That little squiggly line before "joe" is called a "tilde." It's a neat little trick to save space. It says to the computer, "There is one directory on this entire server called 'joe.' Find it!" There might be five directories between the server name and "joe" but you'd never know because of the use of the tilde. The actual path to "joe" might be this:


     What is listed above would be the absolute path to "joe." Get it?

Find the Absolute Path

     You'll have to log back into telnet.
     Follow the commands outlined above to once again get into the directory that contains your WWW files for all the world to see. Do an ls command. You should see the cgi-bin and count directory sitting there. Now...

  1. Open the count directory by typing cd count
  2. When the prompt comes back up, type pwd and hit Enter.
  3. What is sitting before you is the Absolute Path of that directory.
  4. Copy it down and enter it in the CGI.

     Log out of telnet.


     Whatever method you use for placing files on your server, use it now to transfer the count CGI to the cgi-bin directory. (Do not put the CGI in the count directory. It will not work there.)

     Transfer the file as ASCII. (Yes! I said ascii.)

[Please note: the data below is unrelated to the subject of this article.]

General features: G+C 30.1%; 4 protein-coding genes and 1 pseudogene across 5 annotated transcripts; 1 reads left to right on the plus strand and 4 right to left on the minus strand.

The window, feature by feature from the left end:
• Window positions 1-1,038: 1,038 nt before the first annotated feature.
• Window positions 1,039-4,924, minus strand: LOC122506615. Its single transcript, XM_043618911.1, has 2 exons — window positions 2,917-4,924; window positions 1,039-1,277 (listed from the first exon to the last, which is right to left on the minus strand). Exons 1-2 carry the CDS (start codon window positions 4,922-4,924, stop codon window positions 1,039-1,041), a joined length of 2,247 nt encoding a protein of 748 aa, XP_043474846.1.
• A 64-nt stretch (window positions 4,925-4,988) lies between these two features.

Turn On The cgi-bin and Count Directory

     We're getting close. Stay with me here. Log back in with Telnet and get to the directory where you keep your WWW files. You should see the cgi-bin and count directories using an ls command. Now we "turn on" both directories. Basically, what we are doing is setting the file's modification instructions so the server knows that this directory can be written to, and read from, by other servers. Type this at the prompt:

telnet% chmod a+rx cgi-bin

     If you get no error codes, success. You did it. If you did get an error code, try this instead:

telnet% chmod 775 cgi-bin

     Sometimes that's allowed but the other isn't. If neither work, you don't have the correct permissions. Talk to your server people to see if you can get them.

     Now go ahead and "turn on" the count directory by following the same steps as above, but using "count" instead of "cgi-bin."

     That done, we need to "turn on" the counter CGI itself. At the prompt type:

telnet% cd cgi-bin (you just opened the directory)


telnet% chmod a+rx [cgi name]

     Just put in the name you gave to the CGI. Again, if the a+rx doesn't work, try 775.

     Log out. We're ready to count.

Getting A Count On A Page

     Here's the command you need to place on your page to receive a count:

<IMG SRC="/cgi-bin/count.cgi?codeword">

Here's What's Happening

  • IMG denotes it's an image that will be returned.
  • SRC is the source path. Notice it's pointing toward the cgi-bin you created, then the CGI inside of the directory. Make sure to put in the exact name you named the CGI. It may differ from what's above.